Use this chart as a quick reference guide whenever you need to know which types of plastics are considered safer. If you can remember that 2, 4 & 5 are considered safe, it will help while shopping.
1. PET: Polyethylene Terephthalate —
This type of plastic is commonly used in water bottles, soda and drink bottles, soap containers, and condiment bottles. Since it’s BPA-free, it’s considered a safer plastic. However, it is a single-use plastic that can degrade and leech toxins like antimony.
2. HDPE: High-Density Polyethylene —
HDPE plastic is used to manufacture things like laundry detergent bottles, packaging for personal care and beauty products, grocery bags, and containers for milk and juice. It’s also considered safe plastic.
3. PVC: Polyvinyl Chloride —
This is the plastic-type that’s used to make children’s toys, plumbing pipes, some food wrap, and shower curtains. It is not safe, especially when used for cooking or when heated.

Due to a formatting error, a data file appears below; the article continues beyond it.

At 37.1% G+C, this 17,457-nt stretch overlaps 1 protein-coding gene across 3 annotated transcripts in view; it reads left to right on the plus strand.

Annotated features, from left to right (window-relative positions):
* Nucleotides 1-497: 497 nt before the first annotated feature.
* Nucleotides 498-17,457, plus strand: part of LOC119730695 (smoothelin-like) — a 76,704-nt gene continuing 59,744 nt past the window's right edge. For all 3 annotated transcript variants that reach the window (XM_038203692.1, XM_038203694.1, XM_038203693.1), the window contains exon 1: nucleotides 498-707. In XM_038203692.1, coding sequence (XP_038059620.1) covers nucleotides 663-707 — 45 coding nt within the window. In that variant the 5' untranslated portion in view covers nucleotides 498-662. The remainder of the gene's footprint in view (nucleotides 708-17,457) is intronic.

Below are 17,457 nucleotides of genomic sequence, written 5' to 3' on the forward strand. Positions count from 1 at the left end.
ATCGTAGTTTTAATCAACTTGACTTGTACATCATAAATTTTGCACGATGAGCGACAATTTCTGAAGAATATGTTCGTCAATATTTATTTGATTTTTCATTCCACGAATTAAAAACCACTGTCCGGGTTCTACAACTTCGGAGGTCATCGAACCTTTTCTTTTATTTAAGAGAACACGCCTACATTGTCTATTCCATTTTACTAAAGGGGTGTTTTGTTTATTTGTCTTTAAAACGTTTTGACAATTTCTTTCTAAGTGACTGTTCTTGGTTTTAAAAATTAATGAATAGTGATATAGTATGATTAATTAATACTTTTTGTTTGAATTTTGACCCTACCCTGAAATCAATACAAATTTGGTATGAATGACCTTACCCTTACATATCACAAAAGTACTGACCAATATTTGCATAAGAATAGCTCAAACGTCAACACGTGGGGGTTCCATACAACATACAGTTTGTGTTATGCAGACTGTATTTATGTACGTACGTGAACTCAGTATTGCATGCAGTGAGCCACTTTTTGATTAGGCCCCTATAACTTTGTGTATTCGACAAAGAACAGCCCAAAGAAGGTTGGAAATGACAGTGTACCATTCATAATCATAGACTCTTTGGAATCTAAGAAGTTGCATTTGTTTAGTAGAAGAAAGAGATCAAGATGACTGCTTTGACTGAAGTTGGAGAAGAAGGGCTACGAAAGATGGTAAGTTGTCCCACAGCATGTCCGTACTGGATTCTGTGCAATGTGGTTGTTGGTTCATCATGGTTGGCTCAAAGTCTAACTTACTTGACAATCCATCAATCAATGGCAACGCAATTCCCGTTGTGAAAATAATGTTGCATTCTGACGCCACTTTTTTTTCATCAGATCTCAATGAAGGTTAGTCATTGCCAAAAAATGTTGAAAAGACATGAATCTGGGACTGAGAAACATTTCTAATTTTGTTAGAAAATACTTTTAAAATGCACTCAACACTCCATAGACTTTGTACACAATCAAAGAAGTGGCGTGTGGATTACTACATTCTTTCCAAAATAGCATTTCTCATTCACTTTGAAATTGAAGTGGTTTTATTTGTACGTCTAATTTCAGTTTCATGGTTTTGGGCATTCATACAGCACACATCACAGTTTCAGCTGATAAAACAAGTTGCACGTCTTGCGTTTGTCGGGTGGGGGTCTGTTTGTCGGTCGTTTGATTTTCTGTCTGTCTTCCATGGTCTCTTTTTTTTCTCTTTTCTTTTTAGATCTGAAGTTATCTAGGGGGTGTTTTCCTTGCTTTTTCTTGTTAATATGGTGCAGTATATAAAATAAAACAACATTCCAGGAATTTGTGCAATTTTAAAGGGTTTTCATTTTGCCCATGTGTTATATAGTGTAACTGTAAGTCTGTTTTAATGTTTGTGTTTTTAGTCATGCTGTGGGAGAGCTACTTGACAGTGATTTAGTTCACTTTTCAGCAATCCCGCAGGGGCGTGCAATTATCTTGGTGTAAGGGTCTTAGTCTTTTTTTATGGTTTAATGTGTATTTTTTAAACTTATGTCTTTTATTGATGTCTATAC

PVC is linked to a variety of health issues including hormone disruption.
4. LDPE: Low-Density Polyethylene —
This is another safe plastic. It’s used to make grocery bags, food wraps, bread bags, and other bottles that you can squeeze.
5. PP: Polypropylene —
This is a heat-resistant plastic that’s used to make food containers, food cups, medicine bottles, and kitchen items. It’s considered safe to use because of the heat resistance.
6. PS: Polystyrene —
This is where styrofoam containers come into play. It’s used in a lot of other food packaging as well. PS is considered unsafe, namely because it is not biodegradable and is not sustainable to our environment.
7. All Other Types —
Any plastics that don’t fit into the first 6 categories are grouped into this category. Since there is no way to know exactly what these plastics are made of, they are not considered safe, and it’s best to avoid them at all costs.
Often you will find BPA in category 7.
A Bonus Plastic Type – #8
8. ABS: Acrylonitrile Butadiene Styrene —
This is another plastic label you may come across, as it’s used for electronics and even LEGO toys. While it’s generally considered safe and non-toxic, it does have a low melting point and should not be introduced to heat.